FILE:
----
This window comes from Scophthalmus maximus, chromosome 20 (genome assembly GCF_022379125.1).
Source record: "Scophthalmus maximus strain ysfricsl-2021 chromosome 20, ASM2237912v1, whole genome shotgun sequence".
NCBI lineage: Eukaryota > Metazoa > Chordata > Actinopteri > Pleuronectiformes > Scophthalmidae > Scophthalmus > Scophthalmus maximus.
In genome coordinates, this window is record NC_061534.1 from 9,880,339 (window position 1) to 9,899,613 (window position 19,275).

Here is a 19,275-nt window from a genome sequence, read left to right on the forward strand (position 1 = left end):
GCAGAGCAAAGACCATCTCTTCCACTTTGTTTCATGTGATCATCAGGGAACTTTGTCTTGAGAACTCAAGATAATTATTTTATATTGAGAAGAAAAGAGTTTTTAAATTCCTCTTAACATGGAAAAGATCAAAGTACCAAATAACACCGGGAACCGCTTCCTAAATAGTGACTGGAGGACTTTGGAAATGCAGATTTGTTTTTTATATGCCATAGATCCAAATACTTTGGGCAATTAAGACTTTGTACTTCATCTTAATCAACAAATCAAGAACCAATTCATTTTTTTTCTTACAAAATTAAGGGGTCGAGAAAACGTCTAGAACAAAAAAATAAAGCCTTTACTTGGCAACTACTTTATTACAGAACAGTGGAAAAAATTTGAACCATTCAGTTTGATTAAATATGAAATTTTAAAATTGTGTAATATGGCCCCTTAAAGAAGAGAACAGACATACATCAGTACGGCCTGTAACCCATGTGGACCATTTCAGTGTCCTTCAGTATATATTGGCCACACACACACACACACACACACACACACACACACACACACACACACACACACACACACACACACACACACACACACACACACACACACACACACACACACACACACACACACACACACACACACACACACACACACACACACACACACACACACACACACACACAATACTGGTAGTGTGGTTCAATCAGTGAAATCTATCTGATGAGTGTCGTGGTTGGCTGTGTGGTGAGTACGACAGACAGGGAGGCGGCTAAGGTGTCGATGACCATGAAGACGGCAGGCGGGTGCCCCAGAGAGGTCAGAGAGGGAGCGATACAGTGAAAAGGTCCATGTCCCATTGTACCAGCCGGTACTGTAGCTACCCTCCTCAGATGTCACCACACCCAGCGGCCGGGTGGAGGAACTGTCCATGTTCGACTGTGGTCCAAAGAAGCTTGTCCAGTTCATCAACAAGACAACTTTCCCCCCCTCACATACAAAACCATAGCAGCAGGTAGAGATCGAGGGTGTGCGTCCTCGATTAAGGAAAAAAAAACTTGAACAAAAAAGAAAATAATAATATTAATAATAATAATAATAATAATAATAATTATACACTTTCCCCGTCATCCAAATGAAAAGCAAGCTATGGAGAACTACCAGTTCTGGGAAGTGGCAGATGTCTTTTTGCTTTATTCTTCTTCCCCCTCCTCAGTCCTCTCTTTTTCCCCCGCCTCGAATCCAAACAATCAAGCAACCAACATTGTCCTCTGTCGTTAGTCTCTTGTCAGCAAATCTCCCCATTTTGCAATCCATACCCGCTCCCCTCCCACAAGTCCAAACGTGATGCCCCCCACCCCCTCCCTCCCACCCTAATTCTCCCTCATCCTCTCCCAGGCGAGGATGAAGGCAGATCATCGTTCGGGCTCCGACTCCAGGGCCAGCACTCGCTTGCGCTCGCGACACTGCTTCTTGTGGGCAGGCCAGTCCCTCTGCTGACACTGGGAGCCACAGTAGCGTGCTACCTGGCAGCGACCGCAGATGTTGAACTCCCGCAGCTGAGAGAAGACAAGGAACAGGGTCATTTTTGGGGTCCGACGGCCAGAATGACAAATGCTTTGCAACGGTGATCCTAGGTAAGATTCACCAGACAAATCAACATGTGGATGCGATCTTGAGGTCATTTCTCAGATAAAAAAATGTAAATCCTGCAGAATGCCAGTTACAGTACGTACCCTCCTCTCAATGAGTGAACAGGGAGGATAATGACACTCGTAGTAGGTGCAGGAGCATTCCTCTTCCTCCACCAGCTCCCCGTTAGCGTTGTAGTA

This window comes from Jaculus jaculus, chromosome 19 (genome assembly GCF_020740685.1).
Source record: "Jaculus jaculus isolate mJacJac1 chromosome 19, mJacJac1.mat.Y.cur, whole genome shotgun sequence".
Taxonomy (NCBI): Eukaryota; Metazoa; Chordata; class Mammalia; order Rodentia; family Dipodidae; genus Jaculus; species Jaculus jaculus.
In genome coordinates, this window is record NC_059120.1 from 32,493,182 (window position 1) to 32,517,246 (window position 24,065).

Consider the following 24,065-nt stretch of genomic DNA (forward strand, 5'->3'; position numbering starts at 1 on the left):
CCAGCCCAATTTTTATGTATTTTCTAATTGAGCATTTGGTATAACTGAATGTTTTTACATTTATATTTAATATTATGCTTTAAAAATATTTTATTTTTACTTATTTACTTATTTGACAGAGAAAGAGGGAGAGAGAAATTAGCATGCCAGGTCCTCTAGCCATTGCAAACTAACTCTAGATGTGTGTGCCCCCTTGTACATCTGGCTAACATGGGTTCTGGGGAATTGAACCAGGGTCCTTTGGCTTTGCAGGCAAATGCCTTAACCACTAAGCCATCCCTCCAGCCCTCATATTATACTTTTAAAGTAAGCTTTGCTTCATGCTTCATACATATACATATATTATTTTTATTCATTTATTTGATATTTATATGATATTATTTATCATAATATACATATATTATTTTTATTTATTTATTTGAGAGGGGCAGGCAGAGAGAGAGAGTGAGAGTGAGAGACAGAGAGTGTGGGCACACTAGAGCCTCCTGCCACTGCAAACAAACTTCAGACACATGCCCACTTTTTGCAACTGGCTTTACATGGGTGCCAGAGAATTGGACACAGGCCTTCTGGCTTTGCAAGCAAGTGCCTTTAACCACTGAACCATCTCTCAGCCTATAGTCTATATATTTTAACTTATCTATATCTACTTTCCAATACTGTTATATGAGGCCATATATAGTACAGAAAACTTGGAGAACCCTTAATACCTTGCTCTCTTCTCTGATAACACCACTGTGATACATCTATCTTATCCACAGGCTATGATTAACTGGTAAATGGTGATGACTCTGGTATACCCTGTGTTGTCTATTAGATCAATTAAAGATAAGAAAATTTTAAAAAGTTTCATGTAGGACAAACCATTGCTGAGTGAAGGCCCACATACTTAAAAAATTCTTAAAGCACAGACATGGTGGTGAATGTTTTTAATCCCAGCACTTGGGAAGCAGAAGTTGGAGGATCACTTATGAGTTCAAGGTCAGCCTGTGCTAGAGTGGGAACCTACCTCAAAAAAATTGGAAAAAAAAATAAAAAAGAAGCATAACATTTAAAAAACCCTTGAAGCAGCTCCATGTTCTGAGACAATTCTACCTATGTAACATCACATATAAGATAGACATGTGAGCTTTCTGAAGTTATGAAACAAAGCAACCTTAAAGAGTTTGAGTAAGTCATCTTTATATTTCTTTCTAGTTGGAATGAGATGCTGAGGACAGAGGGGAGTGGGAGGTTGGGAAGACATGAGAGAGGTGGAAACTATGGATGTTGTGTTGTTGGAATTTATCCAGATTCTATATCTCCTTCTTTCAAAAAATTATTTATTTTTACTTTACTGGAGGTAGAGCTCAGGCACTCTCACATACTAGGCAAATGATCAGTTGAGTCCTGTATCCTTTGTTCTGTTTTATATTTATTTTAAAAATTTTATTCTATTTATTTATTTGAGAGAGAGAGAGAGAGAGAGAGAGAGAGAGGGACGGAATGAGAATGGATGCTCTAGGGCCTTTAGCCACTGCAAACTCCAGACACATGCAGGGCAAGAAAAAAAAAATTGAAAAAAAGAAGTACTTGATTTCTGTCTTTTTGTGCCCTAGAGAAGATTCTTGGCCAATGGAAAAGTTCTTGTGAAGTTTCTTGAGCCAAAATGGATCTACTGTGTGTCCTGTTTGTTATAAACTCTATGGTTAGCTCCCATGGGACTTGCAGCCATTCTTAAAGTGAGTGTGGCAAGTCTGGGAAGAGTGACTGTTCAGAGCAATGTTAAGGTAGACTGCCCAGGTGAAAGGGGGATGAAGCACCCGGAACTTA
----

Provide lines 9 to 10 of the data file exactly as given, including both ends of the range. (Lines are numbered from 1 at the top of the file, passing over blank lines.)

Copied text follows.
Taxonomy (NCBI): Eukaryota; Metazoa; Chordata; class Mammalia; order Rodentia; family Dipodidae; genus Jaculus; species Jaculus jaculus.
In genome coordinates, this window is record NC_059120.1 from 32,493,182 (window position 1) to 32,517,246 (window position 24,065).